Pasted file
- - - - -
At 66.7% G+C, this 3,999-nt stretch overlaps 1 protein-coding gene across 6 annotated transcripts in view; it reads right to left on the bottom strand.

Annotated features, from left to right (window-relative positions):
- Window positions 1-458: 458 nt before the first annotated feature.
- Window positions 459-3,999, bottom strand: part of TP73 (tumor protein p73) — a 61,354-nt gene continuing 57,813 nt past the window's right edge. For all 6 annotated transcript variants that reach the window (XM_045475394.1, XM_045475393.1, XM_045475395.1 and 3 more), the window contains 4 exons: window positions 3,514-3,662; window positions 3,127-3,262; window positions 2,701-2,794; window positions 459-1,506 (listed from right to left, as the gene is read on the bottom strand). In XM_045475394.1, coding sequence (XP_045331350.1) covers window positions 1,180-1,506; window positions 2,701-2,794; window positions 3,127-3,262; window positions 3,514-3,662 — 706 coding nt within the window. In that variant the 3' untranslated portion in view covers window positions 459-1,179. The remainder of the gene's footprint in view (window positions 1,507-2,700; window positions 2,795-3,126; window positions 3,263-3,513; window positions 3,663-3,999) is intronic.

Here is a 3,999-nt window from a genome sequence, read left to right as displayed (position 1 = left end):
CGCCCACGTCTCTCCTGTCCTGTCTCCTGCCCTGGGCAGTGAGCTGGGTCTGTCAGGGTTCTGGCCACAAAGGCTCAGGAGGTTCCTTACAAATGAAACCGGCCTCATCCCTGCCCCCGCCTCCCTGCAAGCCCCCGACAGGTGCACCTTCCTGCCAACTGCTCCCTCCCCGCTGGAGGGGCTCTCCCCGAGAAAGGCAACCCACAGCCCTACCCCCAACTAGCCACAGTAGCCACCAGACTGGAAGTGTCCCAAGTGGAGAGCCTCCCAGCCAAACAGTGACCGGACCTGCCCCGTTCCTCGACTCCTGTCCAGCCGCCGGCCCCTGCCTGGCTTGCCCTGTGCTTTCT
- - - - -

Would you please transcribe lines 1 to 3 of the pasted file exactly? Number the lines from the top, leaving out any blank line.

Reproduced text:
At 66.7% G+C, this 3,999-nt stretch overlaps 1 protein-coding gene across 6 annotated transcripts in view; it reads right to left on the bottom strand.

Annotated features, from left to right (window-relative positions):
- Window positions 1-458: 458 nt before the first annotated feature.